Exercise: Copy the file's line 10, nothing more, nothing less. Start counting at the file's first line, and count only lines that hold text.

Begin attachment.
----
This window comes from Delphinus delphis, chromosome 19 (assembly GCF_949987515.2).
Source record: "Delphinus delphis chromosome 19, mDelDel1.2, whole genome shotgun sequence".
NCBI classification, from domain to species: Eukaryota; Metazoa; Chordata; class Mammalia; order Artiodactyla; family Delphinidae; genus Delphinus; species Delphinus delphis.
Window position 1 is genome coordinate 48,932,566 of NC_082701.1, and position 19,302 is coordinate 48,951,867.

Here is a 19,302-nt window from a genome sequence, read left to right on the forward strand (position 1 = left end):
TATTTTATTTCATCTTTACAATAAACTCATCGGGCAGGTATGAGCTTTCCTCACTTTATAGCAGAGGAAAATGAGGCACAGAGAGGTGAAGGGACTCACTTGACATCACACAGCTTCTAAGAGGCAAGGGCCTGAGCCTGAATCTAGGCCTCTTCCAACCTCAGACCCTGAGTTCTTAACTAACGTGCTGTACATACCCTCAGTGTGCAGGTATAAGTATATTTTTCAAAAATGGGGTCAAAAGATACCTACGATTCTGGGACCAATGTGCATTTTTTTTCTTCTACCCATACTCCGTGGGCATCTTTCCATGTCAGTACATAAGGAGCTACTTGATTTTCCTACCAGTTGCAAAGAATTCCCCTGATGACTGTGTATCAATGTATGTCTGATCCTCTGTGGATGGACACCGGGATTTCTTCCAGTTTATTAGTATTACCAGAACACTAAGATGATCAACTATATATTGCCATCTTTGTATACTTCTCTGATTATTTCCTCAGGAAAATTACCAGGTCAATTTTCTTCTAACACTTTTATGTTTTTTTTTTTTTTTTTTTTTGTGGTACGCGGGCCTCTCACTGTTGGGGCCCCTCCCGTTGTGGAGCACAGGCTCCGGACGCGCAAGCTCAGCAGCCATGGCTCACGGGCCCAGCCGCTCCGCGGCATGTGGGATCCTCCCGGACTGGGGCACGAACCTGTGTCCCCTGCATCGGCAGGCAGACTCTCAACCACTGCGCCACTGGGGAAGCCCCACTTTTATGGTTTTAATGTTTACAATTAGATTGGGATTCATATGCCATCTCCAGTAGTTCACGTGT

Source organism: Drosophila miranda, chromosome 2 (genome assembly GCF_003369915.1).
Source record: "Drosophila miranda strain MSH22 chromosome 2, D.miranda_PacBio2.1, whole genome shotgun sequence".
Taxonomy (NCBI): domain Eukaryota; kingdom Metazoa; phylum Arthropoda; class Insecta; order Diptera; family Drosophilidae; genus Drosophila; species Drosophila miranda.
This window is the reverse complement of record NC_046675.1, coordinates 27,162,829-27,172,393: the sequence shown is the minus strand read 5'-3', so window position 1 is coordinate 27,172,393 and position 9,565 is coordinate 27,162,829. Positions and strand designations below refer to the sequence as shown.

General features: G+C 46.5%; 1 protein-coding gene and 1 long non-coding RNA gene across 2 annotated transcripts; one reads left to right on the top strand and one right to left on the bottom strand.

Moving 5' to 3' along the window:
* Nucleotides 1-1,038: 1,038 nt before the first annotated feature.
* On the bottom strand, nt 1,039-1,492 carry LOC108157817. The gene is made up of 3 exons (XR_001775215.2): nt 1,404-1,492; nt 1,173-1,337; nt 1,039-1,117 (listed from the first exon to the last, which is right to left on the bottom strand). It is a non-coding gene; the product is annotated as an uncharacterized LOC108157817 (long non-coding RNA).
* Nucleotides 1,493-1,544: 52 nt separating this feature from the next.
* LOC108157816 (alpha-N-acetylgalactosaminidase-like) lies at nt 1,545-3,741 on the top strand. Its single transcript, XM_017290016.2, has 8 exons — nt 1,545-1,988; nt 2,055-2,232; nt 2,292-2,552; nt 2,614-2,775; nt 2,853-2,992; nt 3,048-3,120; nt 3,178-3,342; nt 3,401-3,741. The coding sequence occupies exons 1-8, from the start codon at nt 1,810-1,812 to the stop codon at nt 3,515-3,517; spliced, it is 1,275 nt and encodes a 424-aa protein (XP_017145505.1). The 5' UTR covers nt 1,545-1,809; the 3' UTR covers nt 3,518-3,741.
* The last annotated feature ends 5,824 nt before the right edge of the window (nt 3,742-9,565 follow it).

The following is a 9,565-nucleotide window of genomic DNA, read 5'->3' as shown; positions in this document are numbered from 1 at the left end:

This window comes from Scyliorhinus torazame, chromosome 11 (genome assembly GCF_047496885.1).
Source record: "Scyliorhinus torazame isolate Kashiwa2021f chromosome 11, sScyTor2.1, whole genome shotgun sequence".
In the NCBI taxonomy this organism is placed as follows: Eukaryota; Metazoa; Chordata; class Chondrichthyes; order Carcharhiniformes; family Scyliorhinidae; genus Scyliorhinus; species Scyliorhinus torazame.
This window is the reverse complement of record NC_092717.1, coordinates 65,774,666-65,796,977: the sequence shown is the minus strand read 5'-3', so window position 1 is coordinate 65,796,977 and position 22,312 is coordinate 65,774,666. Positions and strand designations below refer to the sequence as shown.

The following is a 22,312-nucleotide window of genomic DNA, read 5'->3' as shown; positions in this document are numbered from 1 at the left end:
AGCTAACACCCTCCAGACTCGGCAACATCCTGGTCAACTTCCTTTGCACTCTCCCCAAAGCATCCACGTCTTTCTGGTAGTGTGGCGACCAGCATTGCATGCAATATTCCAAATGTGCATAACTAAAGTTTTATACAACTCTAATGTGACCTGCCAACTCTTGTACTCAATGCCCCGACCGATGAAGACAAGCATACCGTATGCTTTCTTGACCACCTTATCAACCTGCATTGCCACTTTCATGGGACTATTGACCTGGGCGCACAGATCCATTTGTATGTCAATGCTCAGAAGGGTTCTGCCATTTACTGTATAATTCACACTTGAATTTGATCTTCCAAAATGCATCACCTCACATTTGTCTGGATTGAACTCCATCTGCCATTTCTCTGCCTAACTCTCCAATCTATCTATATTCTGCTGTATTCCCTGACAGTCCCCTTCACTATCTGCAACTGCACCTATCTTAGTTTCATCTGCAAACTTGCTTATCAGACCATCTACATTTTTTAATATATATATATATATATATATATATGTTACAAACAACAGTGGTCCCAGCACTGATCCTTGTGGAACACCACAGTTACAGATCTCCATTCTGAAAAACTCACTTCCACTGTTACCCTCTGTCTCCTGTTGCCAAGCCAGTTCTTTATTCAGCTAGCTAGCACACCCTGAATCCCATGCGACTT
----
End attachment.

This window is the reverse complement of record NC_046675.1, coordinates 27,162,829-27,172,393: the sequence shown is the minus strand read 5'-3', so window position 1 is coordinate 27,172,393 and position 9,565 is coordinate 27,162,829. Positions and strand designations below refer to the sequence as shown.